Internet giants from Google and Facebook to Yahoo and Zynga are scrambling to adapt to an online world where people reach for smartphones or tablets instead of traditional computers.
Social games pioneer Zynga, which rose to stardom making titles played at Facebook’s website, is cutting nearly a fifth of its staff as part of a move to focus on titles for mobile gadgets.
After taking over as chief executive at Yahoo last year, former Google executive Marissa Mayer laid out a turn-around strategy that made a priority of tailoring offerings to smartphones and tablets.
The dismal performance of Facebook’s freshly-launched stock last year was blamed in large part on fears that it lacked tools to cash in on members who are increasingly accessing the social network from mobile devices.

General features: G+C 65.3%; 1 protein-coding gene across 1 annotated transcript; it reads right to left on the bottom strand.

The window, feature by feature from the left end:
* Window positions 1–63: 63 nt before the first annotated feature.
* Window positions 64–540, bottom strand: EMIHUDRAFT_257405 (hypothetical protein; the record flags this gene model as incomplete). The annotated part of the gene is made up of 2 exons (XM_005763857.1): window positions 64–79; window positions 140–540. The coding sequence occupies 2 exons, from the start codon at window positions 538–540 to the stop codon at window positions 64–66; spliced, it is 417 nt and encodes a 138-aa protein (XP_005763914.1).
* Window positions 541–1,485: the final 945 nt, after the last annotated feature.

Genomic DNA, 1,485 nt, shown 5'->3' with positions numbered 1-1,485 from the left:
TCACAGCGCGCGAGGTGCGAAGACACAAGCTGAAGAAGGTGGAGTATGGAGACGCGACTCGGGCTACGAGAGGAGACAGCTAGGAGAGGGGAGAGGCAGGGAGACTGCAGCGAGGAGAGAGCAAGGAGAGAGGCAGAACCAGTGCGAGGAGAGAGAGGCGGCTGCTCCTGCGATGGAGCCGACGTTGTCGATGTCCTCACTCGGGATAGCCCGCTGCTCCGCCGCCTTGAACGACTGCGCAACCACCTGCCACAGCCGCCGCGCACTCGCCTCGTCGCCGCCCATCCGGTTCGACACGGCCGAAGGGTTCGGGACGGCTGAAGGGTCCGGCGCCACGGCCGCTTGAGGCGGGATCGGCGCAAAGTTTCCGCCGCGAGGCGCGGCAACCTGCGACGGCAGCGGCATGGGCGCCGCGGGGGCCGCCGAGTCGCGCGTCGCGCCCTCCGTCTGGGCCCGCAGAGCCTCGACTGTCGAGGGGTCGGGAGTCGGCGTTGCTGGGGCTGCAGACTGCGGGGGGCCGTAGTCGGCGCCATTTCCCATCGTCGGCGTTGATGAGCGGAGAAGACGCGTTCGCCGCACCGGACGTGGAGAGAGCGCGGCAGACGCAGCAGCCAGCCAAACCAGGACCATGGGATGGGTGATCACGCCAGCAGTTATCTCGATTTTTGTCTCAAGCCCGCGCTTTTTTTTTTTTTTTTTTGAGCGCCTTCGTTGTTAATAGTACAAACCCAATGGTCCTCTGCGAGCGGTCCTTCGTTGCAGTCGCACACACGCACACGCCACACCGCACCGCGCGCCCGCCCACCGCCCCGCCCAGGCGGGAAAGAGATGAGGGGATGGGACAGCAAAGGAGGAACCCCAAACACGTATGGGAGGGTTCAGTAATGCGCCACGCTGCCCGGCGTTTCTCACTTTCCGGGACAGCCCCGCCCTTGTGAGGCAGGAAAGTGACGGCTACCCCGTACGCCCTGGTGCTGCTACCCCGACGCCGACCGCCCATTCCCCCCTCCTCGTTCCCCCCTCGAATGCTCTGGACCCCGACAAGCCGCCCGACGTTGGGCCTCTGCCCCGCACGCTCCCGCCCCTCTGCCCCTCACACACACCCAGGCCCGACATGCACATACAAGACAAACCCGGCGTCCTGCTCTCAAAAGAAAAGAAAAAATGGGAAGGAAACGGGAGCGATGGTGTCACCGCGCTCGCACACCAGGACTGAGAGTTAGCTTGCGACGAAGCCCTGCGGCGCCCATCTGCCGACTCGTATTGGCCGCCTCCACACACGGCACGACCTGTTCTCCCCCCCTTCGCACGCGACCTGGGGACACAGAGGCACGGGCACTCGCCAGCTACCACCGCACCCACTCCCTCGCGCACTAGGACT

Google has proved prescient by creating and giving away an Android mobile operating system that showcases its software and services on smartphones and tablets.
Even the Mountain View, California-based technology titan’s seemingly offbeat “big bets” on Internet-linked Glass eyewear and Web-connected self-driving cars are seen by some analysts as shrewd moves to remain anchored in lifestyles.
“The head-mounted display makes the mobile user much more valuable because you can serve ads as they are walking and make them location-based,” independent Silicon Valley analyst Rob Enderle said of Glass.
“With self-driving cars, the dashboard is a huge tablet; if the car is driving and someone is bored, you can serve up whatever you want.”
Companies that staked claims with websites visited by people using desktop or laptop computers risk obsolescence if they don’t adapt to Internet users switching to apps on smartphones or tablets.
Industry data shows that people are moving “aggressively” to apps and away from traditional websites, according to Gartner analyst Van Baker.